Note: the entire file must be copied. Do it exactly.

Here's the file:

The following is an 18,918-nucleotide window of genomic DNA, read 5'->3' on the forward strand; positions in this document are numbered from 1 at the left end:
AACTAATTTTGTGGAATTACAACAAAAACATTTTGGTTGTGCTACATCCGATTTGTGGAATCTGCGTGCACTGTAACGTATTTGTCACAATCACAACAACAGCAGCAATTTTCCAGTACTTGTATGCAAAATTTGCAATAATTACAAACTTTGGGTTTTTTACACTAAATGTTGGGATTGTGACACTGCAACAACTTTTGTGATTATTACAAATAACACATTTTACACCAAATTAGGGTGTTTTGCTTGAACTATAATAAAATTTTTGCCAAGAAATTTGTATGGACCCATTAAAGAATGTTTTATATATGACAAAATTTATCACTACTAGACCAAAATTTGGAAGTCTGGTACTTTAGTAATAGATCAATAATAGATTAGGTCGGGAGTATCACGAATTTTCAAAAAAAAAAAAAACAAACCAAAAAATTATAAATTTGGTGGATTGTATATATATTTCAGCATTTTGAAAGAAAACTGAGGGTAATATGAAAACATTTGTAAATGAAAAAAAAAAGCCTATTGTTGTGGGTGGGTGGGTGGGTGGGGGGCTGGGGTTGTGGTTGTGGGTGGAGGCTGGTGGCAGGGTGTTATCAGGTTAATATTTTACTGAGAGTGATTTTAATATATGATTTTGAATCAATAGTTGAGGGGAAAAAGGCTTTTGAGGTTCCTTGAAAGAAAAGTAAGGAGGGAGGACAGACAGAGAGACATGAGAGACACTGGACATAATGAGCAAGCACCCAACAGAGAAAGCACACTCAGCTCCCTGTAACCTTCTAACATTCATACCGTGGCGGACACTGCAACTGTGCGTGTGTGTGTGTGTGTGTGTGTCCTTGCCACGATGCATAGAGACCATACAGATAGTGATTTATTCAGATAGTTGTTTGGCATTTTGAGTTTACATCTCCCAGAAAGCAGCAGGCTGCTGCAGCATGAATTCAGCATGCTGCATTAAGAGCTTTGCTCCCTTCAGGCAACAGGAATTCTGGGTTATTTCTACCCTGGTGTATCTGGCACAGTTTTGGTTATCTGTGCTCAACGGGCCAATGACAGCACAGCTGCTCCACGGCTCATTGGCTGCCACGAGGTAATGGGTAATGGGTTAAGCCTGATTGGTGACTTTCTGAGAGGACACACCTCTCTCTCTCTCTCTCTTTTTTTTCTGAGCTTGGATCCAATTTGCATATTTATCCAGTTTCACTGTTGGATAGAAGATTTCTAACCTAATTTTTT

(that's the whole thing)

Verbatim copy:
The following is an 18,918-nucleotide window of genomic DNA, read 5'->3' on the forward strand; positions in this document are numbered from 1 at the left end:
AACTAATTTTGTGGAATTACAACAAAAACATTTTGGTTGTGCTACATCCGATTTGTGGAATCTGCGTGCACTGTAACGTATTTGTCACAATCACAACAACAGCAGCAATTTTCCAGTACTTGTATGCAAAATTTGCAATAATTACAAACTTTGGGTTTTTTACACTAAATGTTGGGATTGTGACACTGCAACAACTTTTGTGATTATTACAAATAACACATTTTACACCAAATTAGGGTGTTTTGCTTGAACTATAATAAAATTTTTGCCAAGAAATTTGTATGGACCCATTAAAGAATGTTTTATATATGACAAAATTTATCACTACTAGACCAAAATTTGGAAGTCTGGTACTTTAGTAATAGATCAATAATAGATTAGGTCGGGAGTATCACGAATTTTCAAAAAAAAAAAAAACAAACCAAAAAATTATAAATTTGGTGGATTGTATATATATTTCAGCATTTTGAAAGAAAACTGAGGGTAATATGAAAACATTTGTAAATGAAAAAAAAAAGCCTATTGTTGTGGGTGGGTGGGTGGGTGGGGGGCTGGGGTTGTGGTTGTGGGTGGAGGCTGGTGGCAGGGTGTTATCAGGTTAATATTTTACTGAGAGTGATTTTAATATATGATTTTGAATCAATAGTTGAGGGGAAAAAGGCTTTTGAGGTTCCTTGAAAGAAAAGTAAGGAGGGAGGACAGACAGAGAGACATGAGAGACACTGGACATAATGAGCAAGCACCCAACAGAGAAAGCACACTCAGCTCCCTGTAACCTTCTAACATTCATACCGTGGCGGACACTGCAACTGTGCGTGTGTGTGTGTGTGTGTGTGTCCTTGCCACGATGCATAGAGACCATACAGATAGTGATTTATTCAGATAGTTGTTTGGCATTTTGAGTTTACATCTCCCAGAAAGCAGCAGGCTGCTGCAGCATGAATTCAGCATGCTGCATTAAGAGCTTTGCTCCCTTCAGGCAACAGGAATTCTGGGTTATTTCTACCCTGGTGTATCTGGCACAGTTTTGGTTATCTGTGCTCAACGGGCCAATGACAGCACAGCTGCTCCACGGCTCATTGGCTGCCACGAGGTAATGGGTAATGGGTTAAGCCTGATTGGTGACTTTCTGAGAGGACACACCTCTCTCTCTCTCTCTCTTTTTTTTCTGAGCTTGGATCCAATTTGCATATTTATCCAGTTTCACTGTTGGATAGAAGATTTCTAACCTAATTTTTT